10 Tips to Keep Your Dog Cool on a Hot Summer Day
Today more than ever, dogs have come to be more than just a “pet”.
Canines are family members; with this everlasting bond comes a great deal of responsibility on the human end. Similar to our children, (though they never beg for designer jeans, or borrow your car without asking), dogs trust us implicitly; they rely on our judgment and the longevity of our commitment to them.
As summer closes in, my recent move to Arizona brought new concerns in regard to my 2 dogs and the hot weather to come. I thought best to look into the most effective ways to keep them cool and prevent any overheating and medical problems from occurring.
I came across some tried and true methods (primarily common sense); however I also fell upon some high-tech gadgets that I’m sure would appeal to those who love a new electronic toy, or are too busy to rely on themselves during the hectic work week.
Below is a list I hope you find helpful in relation to keeping your dog hydrated and cool at all times. You may be surprised to find out how quickly our beloved pals can go downhill, in climates we may not feel are “hot”.
Dogs do NOT have a very efficient way for their bodies to cool down. They must rely on panting, and dogs will often push themselves past the point of exhaustion, especially if they are having fun!
I will share a few breeds that do better in the heat, and a few that may need a little extra attention, as well as some direction if you suspect your dog has fallen victim to heatstroke.
10 Tips to Keep Fido Frosty
1. Using Self Cooling Pads/Mats/Vests
You can purchase these online or at almost any pet retail store. You will want to make sure that the vest fits your dog appropriately, and that the materials in the vest and self-cooling bed are the correct type.
Simple ways to do this: reading reviews from other pet owners online, talking to other dog owners, or heading in-store to do some of your own research, (speak to some employees).
It is important to remember that this is just one option. If you cannot afford mats or vests, there are plenty of other ways that may be more effective or just as good. I will link some of these products below.
Dog Cooling Pad
Keeps your dog cool and comfy with pressure activated gel technology that absorbs body heat and delivers relief from the heat.
Dog Cooling Vest
The layered construction is designed to keep your dog cool when the temperature rises. The outer layer reflects heat and facilitates evaporation while the middle layer absorbs and stores water for evaporation.
2. Clean, Never-ending Supply of Water
Water is absolutely as essential to dogs as it is to humans. Dogs can survive off just water alone for quite a few days, but without this, they perish in under a week.
Now water may seem simple, however there are pet owners out there who find that their dog is very fussy when it comes to water. Now if your dog is fine with water from the faucet then great, but they may be put off by the smell of the chemicals in the water. This varies depending on the particular area you are in.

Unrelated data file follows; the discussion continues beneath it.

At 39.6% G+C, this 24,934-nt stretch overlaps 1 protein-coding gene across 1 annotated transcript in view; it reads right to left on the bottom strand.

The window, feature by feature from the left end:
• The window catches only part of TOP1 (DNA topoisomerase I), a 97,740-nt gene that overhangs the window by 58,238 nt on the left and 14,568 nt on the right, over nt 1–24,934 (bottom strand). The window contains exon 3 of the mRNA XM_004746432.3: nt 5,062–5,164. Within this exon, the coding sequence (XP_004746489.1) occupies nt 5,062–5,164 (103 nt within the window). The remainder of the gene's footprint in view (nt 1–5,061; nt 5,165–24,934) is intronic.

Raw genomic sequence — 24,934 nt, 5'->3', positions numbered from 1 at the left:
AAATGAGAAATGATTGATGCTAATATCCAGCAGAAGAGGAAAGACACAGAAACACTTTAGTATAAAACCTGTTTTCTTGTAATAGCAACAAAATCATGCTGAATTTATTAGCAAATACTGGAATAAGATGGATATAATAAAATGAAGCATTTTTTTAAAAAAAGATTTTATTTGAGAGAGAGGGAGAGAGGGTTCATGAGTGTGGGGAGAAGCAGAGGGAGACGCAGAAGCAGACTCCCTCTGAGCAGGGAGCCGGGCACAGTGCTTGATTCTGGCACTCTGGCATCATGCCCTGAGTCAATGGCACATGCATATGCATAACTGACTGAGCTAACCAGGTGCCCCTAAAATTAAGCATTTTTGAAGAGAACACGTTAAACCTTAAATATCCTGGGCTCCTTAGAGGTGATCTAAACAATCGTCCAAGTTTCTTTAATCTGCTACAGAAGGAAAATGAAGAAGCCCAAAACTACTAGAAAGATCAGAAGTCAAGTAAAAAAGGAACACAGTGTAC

DoggieWater is a dog sports drink that contains vitamins and electrolytes that are an important part of your dog’s diet and essential for good health.
If your dog likes bottled water only, then give him or her bottled water. Make sure that the bowls are cleaned and fresh water is given daily.
You can purchase a doggy water dish with a reservoir that is hooked up to a pool hose or tap, so that your dog is never in jeopardy of running out.
Drinkwell Everflow Indoor/Outdoor Dog Water Fountain
Fountain automatically refills when connected to a standard garden hose. UV resistant plastic helps prevent fading when used outdoors.
There are also dishes on timers, and high-tech water fountains activated by your dogs’ very presence. If your dog is pregnant or lactating the importance is even more so.
3. Onging shade
Some dogs are 100% outdoor animals regardless of the season. Create or find adequate shade that does not dissipate or move away from your dogs’ location; depending on where the sun may be, this is paramount.
In other words: trees may not be reliable in terms of all day shade.
You could build something if you are the DIY type. If you are more like me, you may want to head down to the pet shop and grab a well-aerated dog house, or “Doggy Igloo”.
Probably the simplest pointer: if your dog is tied up, make sure he can get to shade at all times and has water all day long.
Now some breeds of dog have one coat and some have a double coat. I will delve into the hot weather and cold weather breeds a bit later. For now what you need to be aware of is relatively common sense.
FURminator - Deshedding Tool
Removes loose hair: reaches through the topcoat to remove loose undercoat hair without cutting skin or damaging the topcoat.
If your dog has a lot of fur, and it’s hot outside, you may want to give them a trim or send them to the groomers (if the budget allows). This would be of upmost importance if you have a double coat breed and just moved to the desert.
5. Air Condition & Fans
Not every household is blessed with, or may in fact need A/C during the summer months. To simplify things on the whole temperature front; I often say to myself, “If my dog left the house right now and didn’t turn on the swamp cooler or A/C, would I be hot?”
Chances are, if you are hot, so is your pet.
If you do not have A/C or a swamp cooler you can purchase a fan for a low price or even pick one up at a thrift store. I recommend buying one that your dog can park his/her body directly in front of when needed.